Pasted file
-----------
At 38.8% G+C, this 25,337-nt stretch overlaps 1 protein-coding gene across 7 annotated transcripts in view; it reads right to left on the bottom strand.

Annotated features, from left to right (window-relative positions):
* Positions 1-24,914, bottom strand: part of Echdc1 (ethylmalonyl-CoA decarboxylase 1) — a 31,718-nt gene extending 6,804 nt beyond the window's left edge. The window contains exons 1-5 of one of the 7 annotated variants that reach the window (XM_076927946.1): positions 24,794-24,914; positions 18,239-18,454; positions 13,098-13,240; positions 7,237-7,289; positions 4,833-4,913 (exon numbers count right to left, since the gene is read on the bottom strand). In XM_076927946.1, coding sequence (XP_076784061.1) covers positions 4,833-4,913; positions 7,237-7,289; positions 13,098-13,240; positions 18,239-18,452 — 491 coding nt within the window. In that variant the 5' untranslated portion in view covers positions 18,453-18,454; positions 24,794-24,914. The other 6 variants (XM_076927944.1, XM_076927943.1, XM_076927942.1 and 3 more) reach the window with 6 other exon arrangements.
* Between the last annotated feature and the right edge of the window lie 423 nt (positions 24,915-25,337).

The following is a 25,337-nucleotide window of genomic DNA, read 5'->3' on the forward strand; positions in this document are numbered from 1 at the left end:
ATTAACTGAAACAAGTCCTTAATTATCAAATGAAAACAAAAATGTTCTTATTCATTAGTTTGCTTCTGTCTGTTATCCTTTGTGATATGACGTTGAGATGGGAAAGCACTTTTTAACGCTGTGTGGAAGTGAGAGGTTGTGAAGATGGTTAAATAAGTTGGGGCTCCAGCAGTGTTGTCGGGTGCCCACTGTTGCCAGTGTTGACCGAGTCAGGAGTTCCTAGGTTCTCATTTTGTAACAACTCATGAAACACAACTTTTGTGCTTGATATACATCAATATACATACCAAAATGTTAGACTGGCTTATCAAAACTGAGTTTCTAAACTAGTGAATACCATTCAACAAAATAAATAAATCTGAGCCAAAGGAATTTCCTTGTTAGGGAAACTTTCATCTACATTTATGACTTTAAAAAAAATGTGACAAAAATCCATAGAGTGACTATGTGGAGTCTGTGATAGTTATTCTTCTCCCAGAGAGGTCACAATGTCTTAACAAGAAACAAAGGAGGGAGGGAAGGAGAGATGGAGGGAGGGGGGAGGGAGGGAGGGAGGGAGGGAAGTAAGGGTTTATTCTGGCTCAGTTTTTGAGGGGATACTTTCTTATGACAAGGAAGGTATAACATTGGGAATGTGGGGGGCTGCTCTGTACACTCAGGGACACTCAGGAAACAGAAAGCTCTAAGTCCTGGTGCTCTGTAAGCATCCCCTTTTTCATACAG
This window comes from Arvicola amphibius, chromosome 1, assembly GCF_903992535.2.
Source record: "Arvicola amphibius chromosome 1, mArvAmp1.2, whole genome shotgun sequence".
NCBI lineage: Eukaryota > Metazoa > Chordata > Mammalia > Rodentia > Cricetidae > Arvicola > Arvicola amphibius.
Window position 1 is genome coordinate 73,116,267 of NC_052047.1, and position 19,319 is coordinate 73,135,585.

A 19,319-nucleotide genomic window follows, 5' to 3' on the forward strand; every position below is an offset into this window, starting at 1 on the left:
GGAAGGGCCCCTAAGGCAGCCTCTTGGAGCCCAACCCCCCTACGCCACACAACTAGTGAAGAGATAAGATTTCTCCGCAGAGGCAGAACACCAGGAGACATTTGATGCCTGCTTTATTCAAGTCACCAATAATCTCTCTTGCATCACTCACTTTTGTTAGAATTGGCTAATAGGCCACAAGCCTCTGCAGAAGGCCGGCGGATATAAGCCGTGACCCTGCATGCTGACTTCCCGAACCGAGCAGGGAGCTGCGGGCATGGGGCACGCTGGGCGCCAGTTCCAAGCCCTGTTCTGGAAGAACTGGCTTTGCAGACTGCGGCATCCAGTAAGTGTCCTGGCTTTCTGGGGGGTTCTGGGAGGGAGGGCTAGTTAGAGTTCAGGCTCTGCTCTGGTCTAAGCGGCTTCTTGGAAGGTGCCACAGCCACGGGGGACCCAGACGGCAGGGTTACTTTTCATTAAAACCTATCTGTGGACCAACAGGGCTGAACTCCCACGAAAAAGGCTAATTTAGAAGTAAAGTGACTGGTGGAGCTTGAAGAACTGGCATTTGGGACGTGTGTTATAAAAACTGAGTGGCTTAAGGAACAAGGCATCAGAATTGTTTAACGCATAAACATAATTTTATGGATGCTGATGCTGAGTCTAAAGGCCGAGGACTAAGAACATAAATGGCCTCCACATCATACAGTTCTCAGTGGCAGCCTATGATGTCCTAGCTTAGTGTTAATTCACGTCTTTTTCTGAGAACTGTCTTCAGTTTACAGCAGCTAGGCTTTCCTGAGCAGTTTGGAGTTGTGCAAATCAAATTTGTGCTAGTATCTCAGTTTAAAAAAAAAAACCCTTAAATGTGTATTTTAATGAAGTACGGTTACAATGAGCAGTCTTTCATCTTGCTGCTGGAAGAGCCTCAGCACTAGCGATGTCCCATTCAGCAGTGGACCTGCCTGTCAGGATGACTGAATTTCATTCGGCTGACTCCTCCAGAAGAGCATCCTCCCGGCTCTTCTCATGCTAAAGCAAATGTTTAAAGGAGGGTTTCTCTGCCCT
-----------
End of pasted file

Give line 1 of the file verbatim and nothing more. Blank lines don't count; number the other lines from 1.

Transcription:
At 38.8% G+C, this 25,337-nt stretch overlaps 1 protein-coding gene across 7 annotated transcripts in view; it reads right to left on the bottom strand.